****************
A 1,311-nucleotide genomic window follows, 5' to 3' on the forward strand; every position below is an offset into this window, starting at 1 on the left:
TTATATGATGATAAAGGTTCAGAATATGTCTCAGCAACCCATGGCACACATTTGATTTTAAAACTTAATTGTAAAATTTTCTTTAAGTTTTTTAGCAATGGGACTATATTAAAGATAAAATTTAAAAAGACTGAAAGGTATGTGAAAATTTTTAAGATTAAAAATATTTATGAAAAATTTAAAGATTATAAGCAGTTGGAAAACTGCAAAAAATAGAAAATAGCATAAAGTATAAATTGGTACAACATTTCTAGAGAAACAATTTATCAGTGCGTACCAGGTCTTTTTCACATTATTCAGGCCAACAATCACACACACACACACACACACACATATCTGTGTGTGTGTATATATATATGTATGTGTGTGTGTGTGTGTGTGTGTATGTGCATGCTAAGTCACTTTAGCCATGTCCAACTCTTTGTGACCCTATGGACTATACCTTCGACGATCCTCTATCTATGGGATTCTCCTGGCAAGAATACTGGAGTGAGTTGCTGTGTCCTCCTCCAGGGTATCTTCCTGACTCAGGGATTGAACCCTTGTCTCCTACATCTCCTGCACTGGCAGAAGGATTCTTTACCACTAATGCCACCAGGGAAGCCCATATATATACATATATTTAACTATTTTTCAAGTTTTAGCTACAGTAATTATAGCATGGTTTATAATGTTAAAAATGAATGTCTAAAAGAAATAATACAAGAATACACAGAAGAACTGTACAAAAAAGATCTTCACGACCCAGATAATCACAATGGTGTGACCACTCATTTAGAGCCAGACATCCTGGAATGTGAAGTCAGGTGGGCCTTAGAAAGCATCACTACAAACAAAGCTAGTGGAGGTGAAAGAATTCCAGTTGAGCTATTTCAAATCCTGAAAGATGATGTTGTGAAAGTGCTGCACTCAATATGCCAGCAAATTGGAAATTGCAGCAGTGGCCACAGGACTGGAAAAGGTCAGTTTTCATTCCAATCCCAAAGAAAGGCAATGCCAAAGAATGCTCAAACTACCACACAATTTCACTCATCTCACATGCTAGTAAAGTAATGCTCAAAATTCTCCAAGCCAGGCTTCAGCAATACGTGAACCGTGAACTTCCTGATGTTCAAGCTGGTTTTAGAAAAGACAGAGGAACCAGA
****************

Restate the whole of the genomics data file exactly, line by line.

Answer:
A 1,311-nucleotide genomic window follows, 5' to 3' on the forward strand; every position below is an offset into this window, starting at 1 on the left:
TTATATGATGATAAAGGTTCAGAATATGTCTCAGCAACCCATGGCACACATTTGATTTTAAAACTTAATTGTAAAATTTTCTTTAAGTTTTTTAGCAATGGGACTATATTAAAGATAAAATTTAAAAAGACTGAAAGGTATGTGAAAATTTTTAAGATTAAAAATATTTATGAAAAATTTAAAGATTATAAGCAGTTGGAAAACTGCAAAAAATAGAAAATAGCATAAAGTATAAATTGGTACAACATTTCTAGAGAAACAATTTATCAGTGCGTACCAGGTCTTTTTCACATTATTCAGGCCAACAATCACACACACACACACACACACACATATCTGTGTGTGTGTATATATATATGTATGTGTGTGTGTGTGTGTGTGTGTATGTGCATGCTAAGTCACTTTAGCCATGTCCAACTCTTTGTGACCCTATGGACTATACCTTCGACGATCCTCTATCTATGGGATTCTCCTGGCAAGAATACTGGAGTGAGTTGCTGTGTCCTCCTCCAGGGTATCTTCCTGACTCAGGGATTGAACCCTTGTCTCCTACATCTCCTGCACTGGCAGAAGGATTCTTTACCACTAATGCCACCAGGGAAGCCCATATATATACATATATTTAACTATTTTTCAAGTTTTAGCTACAGTAATTATAGCATGGTTTATAATGTTAAAAATGAATGTCTAAAAGAAATAATACAAGAATACACAGAAGAACTGTACAAAAAAGATCTTCACGACCCAGATAATCACAATGGTGTGACCACTCATTTAGAGCCAGACATCCTGGAATGTGAAGTCAGGTGGGCCTTAGAAAGCATCACTACAAACAAAGCTAGTGGAGGTGAAAGAATTCCAGTTGAGCTATTTCAAATCCTGAAAGATGATGTTGTGAAAGTGCTGCACTCAATATGCCAGCAAATTGGAAATTGCAGCAGTGGCCACAGGACTGGAAAAGGTCAGTTTTCATTCCAATCCCAAAGAAAGGCAATGCCAAAGAATGCTCAAACTACCACACAATTTCACTCATCTCACATGCTAGTAAAGTAATGCTCAAAATTCTCCAAGCCAGGCTTCAGCAATACGTGAACCGTGAACTTCCTGATGTTCAAGCTGGTTTTAGAAAAGACAGAGGAACCAGA